David Bourget (Western Ontario)
David Chalmers (ANU, NYU)
Rafael De Clercq
Ezio Di Nucci
Jonathan Jenkins Ichikawa
Jack Alan Reynolds
Learn more about PhilPapers
Acta Analytica 17 (28):103-114 (2002)
The paper offers some preliminary and rather unsystematic reflections about the question: Do Beliefs Have Their Contents Essentially? The question looks like it ought to be important, yet it is rarely discussed. Maybe thatâs because content essentialism, i.e., the view that beliefs do have their contents essentially, is simply too obviously and trivially true to deserve much discussion. I sketch a common-sense argument that might be taken to show that content essentialism is indeed utterly obvious and/or trivial. Somewhat against this, I then point out that a sexy conclusion that is sometimes drawn from Putnam-Burge-style externalist arguments, namely that our mental states are not in our heads, presupposes content essentialism â which suggests that the view is not entirely trivial. Moreover, it seems intuitively that physicalists should reject the view: If beliefs are physical states, how could they have their propositional contents essentially? I distinguish three readings of the title question. Content essentialism does seem fairly obvious on the first two, but not so on the third. I argue that the common-sense argument mentioned earlier presupposes one of the first two readings but fails to apply to the third, on which âbeliefâ refers to belief-state tokens. Thatâs because ordinary belief individuation is silent about belief-state tokens. Token physicalists, I suggest, should indeed reject content essentialism about belief-state tokens. What about token dualists? One might think they ought to embrace content essentialism about belief-state tokens. I end with puzzling why this should be so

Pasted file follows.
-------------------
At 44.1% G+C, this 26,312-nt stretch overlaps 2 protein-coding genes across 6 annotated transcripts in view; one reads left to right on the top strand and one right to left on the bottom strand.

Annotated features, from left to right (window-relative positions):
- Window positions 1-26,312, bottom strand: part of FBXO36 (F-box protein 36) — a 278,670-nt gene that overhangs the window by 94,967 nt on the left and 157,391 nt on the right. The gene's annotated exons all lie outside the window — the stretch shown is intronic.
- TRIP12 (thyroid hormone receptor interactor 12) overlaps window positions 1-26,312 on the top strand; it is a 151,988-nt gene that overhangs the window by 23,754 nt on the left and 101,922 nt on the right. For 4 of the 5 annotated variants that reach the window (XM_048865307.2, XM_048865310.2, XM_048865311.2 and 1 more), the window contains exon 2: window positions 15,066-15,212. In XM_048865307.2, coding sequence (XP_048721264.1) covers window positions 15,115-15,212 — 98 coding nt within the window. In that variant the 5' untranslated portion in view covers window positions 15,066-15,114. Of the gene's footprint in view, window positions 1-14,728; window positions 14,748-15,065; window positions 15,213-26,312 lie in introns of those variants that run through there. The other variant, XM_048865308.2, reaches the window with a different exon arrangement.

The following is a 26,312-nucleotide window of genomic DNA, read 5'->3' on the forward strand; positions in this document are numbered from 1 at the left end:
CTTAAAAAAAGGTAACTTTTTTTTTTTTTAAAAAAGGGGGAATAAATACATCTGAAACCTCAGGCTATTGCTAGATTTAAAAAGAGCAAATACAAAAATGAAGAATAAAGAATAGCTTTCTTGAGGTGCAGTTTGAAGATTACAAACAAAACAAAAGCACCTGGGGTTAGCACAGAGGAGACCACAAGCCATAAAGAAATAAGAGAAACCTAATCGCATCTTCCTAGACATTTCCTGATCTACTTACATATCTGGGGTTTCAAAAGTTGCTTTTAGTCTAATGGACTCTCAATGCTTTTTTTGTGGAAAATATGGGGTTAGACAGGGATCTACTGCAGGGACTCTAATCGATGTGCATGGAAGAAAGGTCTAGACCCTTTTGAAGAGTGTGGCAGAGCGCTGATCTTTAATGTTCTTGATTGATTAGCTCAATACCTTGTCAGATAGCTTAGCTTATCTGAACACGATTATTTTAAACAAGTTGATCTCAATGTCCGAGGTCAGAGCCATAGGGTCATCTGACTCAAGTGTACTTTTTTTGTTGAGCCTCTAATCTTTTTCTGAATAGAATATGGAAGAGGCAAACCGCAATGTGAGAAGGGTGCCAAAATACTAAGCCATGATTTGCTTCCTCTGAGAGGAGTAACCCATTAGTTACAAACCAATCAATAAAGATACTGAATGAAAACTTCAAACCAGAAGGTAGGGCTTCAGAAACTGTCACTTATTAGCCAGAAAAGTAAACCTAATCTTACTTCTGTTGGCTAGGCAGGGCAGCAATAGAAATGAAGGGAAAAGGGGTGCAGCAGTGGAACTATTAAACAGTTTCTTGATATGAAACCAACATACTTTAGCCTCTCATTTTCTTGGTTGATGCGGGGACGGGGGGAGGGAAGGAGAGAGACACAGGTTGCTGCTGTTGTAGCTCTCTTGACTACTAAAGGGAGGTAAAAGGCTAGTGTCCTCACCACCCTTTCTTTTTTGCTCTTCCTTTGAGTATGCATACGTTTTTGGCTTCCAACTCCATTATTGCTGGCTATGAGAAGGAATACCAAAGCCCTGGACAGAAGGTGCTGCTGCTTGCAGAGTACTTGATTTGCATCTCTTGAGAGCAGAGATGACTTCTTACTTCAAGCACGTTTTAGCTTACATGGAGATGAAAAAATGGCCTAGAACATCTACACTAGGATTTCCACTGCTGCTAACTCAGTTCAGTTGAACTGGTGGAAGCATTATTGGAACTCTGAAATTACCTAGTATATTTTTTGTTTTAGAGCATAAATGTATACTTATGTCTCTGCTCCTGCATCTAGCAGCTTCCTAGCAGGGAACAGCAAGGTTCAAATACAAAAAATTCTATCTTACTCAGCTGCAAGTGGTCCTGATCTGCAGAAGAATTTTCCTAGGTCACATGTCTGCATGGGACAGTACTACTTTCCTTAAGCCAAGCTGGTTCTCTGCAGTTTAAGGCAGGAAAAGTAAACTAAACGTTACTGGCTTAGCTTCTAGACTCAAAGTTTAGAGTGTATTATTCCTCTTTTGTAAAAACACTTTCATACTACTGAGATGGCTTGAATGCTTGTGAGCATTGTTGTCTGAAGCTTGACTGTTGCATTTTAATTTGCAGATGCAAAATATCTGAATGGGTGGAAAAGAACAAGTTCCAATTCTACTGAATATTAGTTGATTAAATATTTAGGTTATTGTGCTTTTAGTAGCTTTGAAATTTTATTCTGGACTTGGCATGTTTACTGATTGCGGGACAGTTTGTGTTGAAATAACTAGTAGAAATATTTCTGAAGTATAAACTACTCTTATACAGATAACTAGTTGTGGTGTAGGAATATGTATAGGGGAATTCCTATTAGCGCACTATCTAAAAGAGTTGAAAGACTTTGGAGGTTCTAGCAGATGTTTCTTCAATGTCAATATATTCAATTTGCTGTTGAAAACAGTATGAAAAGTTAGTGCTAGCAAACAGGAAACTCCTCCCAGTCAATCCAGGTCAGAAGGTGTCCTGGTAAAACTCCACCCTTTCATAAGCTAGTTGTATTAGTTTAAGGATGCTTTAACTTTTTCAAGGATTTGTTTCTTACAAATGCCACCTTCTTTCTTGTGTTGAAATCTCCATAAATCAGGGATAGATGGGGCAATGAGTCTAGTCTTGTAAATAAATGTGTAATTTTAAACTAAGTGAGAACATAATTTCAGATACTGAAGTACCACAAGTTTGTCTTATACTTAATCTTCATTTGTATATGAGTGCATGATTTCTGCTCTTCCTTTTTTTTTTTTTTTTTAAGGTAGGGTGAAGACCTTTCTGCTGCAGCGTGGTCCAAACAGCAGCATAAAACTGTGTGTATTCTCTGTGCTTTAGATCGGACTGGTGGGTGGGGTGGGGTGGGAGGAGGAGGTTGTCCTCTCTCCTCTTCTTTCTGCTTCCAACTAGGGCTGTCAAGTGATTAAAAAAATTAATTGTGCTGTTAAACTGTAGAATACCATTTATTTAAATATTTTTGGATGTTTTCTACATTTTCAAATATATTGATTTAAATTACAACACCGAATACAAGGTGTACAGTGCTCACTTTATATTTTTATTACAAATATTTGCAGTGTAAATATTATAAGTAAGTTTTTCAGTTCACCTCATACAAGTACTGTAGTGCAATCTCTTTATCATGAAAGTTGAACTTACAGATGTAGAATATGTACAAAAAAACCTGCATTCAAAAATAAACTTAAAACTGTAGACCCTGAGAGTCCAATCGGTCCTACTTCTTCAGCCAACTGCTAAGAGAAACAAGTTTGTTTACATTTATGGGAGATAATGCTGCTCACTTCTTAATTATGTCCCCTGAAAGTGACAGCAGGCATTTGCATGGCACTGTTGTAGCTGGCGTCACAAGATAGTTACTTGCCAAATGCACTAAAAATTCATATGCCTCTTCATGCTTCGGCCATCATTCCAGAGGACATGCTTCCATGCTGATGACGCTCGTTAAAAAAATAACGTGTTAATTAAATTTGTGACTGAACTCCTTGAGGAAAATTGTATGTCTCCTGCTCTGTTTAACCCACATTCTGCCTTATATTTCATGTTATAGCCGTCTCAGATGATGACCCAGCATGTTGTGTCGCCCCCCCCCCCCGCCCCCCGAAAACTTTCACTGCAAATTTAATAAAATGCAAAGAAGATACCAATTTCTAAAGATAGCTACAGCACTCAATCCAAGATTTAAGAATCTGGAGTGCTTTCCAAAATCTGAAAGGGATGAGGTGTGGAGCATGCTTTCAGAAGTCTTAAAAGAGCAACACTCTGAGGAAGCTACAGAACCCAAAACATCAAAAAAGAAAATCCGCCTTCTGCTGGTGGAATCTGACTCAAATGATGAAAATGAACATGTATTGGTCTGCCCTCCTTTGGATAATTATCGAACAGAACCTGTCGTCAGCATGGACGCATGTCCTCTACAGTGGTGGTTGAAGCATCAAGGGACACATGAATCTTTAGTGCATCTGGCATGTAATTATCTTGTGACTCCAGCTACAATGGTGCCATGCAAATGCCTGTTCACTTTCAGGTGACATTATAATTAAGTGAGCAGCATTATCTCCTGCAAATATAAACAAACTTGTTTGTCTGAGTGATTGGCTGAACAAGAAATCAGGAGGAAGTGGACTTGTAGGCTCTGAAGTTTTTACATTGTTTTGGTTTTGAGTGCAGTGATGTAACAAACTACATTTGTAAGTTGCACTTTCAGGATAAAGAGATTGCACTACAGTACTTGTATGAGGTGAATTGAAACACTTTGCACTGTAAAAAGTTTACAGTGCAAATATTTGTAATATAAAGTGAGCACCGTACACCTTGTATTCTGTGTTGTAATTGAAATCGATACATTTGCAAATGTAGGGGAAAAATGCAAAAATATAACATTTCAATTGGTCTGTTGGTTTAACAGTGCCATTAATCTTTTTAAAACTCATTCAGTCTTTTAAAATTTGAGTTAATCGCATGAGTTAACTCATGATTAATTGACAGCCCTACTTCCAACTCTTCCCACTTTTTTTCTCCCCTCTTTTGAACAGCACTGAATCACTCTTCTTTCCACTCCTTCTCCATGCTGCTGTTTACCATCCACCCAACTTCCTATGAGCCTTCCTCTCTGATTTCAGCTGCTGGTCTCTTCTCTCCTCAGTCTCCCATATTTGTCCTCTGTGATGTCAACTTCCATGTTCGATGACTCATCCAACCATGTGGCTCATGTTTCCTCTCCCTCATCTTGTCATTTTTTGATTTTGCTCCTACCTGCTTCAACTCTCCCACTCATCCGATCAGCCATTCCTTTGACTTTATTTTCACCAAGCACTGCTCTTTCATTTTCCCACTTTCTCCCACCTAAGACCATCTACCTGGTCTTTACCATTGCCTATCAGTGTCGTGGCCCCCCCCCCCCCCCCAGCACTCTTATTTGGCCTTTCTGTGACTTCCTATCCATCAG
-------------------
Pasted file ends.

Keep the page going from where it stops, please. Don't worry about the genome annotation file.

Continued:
|Keywords||Content Epistemology Event Externalism Physicalism Proposition Burge, T|
|Categories||categorize this paper)|
Setup an account with your affiliations in order to access resources via your University's proxy server
Configure custom proxy (use this if your affiliation does not provide a proxy)
|Through your library|
References found in this work BETA
Donald Davidson (1980). Essays on Actions and Events. Oxford University Press.
Colin McGinn (1989). Mental Content. Blackwell.
Terence Horgan (1980). Humean Causation and Kim's Theory of Events. Canadian Journal of Philosophy 10 (4):663 - 679.
Citations of this work BETA
Brian Weatherson (2013). Margins and Errors. Inquiry 56 (1):63-76.
Robin Stenwall (2016). Truthmaker Internalism and the Mind-Dependence of Propositions. Acta Analytica 31 (1):59-76.
Similar books and articles
Fiona Macpherson (2005). Colour Inversion Problems for Representationalism. Philosophy and Phenomenological Research 70 (1):127-152.
Frank Jackson (1995). Essentialism, Mental Properties, and Causation. Proceedings of the Aristotelian Society 95:253-268.
John Gibbons (2001). Externalism and Knowledge of the Attitudes. Philosophical Quarterly 51 (202):13-28.
Keith Butler (1997). Externalism, Internalism, and Knowledge of Content. Philosophy and Phenomenological Research 57 (4):773-800.
Michael Esfeld (2002). Externalism About Content: Its Social and Its Physical Roots. Filosoficky Casopis 50:387-400.
Chris Tillman (2012). Reconciling Justificatory Internalism and Content Externalism. Synthese 187 (2):419-440.
A. C. Genova (2007). Externalism and Token-Identity. Southern Journal of Philosophy 45 (2):223-249.
Jeeloo Liu (2002). Physical Externalism and Social Externalism: Are They Really Compatible? Journal of Philosophical Research 27:381-404.
Bryan Frances (2007). Externalism, Physicalism, Statues, and Hunks. Philosophical Studies 133 (2):199-232.
Added to index2009-01-28
Total downloads43 ( #112,754 of 1,925,107 )
Recent downloads (6 months)9 ( #96,574 of 1,925,107 )
How can I increase my downloads?